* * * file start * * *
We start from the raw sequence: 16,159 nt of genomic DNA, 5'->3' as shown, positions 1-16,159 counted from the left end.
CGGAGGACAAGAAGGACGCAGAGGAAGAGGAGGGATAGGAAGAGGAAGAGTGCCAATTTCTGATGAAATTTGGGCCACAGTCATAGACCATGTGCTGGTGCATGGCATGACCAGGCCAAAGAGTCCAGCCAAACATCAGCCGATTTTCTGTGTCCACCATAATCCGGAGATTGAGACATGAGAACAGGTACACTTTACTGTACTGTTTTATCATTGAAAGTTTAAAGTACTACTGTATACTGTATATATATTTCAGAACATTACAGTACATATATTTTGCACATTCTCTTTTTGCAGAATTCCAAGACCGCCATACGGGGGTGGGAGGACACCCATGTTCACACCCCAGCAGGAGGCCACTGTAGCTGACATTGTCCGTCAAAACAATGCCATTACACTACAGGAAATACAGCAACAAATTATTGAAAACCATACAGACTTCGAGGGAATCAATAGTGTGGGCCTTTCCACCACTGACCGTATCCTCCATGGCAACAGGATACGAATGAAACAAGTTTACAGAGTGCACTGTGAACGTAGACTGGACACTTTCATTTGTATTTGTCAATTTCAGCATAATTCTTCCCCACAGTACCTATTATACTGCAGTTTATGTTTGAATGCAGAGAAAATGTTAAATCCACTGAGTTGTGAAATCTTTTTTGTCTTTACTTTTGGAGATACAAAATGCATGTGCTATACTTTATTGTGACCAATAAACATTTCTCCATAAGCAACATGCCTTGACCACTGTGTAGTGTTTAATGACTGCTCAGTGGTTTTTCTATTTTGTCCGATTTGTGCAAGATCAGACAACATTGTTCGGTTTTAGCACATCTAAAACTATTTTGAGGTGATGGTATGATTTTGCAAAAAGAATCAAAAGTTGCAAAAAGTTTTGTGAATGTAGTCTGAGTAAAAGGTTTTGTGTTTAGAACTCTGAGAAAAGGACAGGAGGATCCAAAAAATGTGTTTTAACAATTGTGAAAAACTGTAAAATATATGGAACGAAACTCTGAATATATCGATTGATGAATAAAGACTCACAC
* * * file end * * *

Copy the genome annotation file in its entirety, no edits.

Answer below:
We start from the raw sequence: 16,159 nt of genomic DNA, 5'->3' as shown, positions 1-16,159 counted from the left end.
CGGAGGACAAGAAGGACGCAGAGGAAGAGGAGGGATAGGAAGAGGAAGAGTGCCAATTTCTGATGAAATTTGGGCCACAGTCATAGACCATGTGCTGGTGCATGGCATGACCAGGCCAAAGAGTCCAGCCAAACATCAGCCGATTTTCTGTGTCCACCATAATCCGGAGATTGAGACATGAGAACAGGTACACTTTACTGTACTGTTTTATCATTGAAAGTTTAAAGTACTACTGTATACTGTATATATATTTCAGAACATTACAGTACATATATTTTGCACATTCTCTTTTTGCAGAATTCCAAGACCGCCATACGGGGGTGGGAGGACACCCATGTTCACACCCCAGCAGGAGGCCACTGTAGCTGACATTGTCCGTCAAAACAATGCCATTACACTACAGGAAATACAGCAACAAATTATTGAAAACCATACAGACTTCGAGGGAATCAATAGTGTGGGCCTTTCCACCACTGACCGTATCCTCCATGGCAACAGGATACGAATGAAACAAGTTTACAGAGTGCACTGTGAACGTAGACTGGACACTTTCATTTGTATTTGTCAATTTCAGCATAATTCTTCCCCACAGTACCTATTATACTGCAGTTTATGTTTGAATGCAGAGAAAATGTTAAATCCACTGAGTTGTGAAATCTTTTTTGTCTTTACTTTTGGAGATACAAAATGCATGTGCTATACTTTATTGTGACCAATAAACATTTCTCCATAAGCAACATGCCTTGACCACTGTGTAGTGTTTAATGACTGCTCAGTGGTTTTTCTATTTTGTCCGATTTGTGCAAGATCAGACAACATTGTTCGGTTTTAGCACATCTAAAACTATTTTGAGGTGATGGTATGATTTTGCAAAAAGAATCAAAAGTTGCAAAAAGTTTTGTGAATGTAGTCTGAGTAAAAGGTTTTGTGTTTAGAACTCTGAGAAAAGGACAGGAGGATCCAAAAAATGTGTTTTAACAATTGTGAAAAACTGTAAAATATATGGAACGAAACTCTGAATATATCGATTGATGAATAAAGACTCACAC